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Defending life
from conception to natural death


News, 2 January 2002

2 January 2002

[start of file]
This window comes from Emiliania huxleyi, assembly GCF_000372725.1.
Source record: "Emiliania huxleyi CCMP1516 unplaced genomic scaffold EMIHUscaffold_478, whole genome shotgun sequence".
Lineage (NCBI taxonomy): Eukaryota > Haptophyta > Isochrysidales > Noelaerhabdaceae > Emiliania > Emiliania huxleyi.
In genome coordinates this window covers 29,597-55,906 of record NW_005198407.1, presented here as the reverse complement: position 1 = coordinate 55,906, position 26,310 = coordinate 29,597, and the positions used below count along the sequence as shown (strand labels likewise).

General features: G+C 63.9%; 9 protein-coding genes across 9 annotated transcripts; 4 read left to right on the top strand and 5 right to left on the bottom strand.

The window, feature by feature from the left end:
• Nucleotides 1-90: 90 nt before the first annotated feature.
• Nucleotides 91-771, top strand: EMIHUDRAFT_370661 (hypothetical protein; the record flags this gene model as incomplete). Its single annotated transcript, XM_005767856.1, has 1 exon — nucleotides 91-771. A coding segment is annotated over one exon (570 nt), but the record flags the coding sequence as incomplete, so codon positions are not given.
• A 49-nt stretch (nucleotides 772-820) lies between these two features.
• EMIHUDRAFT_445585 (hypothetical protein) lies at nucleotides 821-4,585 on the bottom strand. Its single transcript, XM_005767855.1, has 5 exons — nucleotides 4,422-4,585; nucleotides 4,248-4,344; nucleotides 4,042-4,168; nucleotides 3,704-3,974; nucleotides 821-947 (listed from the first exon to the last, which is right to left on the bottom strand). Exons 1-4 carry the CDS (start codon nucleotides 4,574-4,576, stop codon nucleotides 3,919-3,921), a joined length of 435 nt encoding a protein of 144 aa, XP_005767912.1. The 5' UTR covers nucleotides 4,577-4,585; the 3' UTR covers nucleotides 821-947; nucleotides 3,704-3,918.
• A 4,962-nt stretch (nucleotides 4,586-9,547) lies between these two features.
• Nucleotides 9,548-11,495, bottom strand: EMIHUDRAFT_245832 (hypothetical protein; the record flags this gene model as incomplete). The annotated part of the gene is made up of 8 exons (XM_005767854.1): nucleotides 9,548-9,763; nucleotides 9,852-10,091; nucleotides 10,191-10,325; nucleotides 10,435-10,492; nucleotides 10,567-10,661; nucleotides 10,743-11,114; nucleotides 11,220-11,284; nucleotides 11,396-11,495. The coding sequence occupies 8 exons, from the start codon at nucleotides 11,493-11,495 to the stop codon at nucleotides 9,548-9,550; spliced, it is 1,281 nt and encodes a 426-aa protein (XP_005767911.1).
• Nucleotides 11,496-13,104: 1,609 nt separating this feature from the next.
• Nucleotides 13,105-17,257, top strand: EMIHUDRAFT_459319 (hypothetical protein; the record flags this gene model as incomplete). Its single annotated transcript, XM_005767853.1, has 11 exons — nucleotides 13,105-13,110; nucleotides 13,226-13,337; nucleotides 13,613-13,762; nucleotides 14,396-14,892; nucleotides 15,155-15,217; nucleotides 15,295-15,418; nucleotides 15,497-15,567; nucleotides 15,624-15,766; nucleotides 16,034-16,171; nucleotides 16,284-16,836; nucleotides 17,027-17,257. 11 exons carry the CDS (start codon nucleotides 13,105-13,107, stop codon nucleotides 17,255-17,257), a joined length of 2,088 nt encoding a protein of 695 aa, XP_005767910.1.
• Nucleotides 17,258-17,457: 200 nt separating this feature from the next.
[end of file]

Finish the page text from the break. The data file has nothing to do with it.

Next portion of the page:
2 January 2002 Active euthanasia became legal in the Netherlands yesterday. The law to legalise euthanasia was passed by the Dutch parliament last April and it took effect yesterday (1 January). Pro-euthanasia organisations in the UK claim to have received dozens of enquiries from people wishing to take advantage of the Dutch law, although Walburg de Jong of the Dutch Euthanasia Organisation said that euthanasia was only available to Dutch residents who had developed a relationship with their family doctor. [BBC, 1 January ; Times, 2 January ] Only 12% of people in the Irish Republic support abortion "without restriction", according to an opinion poll commissioned by the Irish Independent. 28% of respondents would accept abortion in cases of incest, while 34% would accept abortion in cases of rape. The Irish Independent reported conflicting figures on what proportion thought a threat of suicide justified abortion. [Irish Independent, 31 December] Legislators in China have voted to codify the country's 21-year-old coercive population control policy. The law was adopted last Saturday at the 25th session of the standing committee of the National People's Congress. The policy limits urban families to one child, but allows rural families to have a second child if their first child is a girl. As a result of the policy, and widespread use of sex-selective abortion and female infanticide, there are now said to be 117 boys to every 100 girls in China. The policy also entails coerced abortion and widespread use of abortifacient chemicals and devices. [AFP, 30 December; via Pro-Life Infonet ] A law which came into effect in Illinois yesterday requires all hospitals to inform rape victims about so-called emergency contraception. Catholic hospitals will not have to provide the drugs but the law does seek to force Catholic hospitals to tell rape victims where to get them. [Chicago Sun-Times, 31 December ] A columnist in the Scotsman newspaper, who is a former Lord Provost of Glasgow, has lambasted Britain's abortion laws in his new year column. Mr Michael Kelly criticised the "cruel attitude" of women who have abortions when they find themselves "inconveniently pregnant", and questioned whether a society in which many women "are not prepared to make even the small sacrifice of allowing their child the chance of life" could call itself civilised. [The Scotsman, 1 January ]

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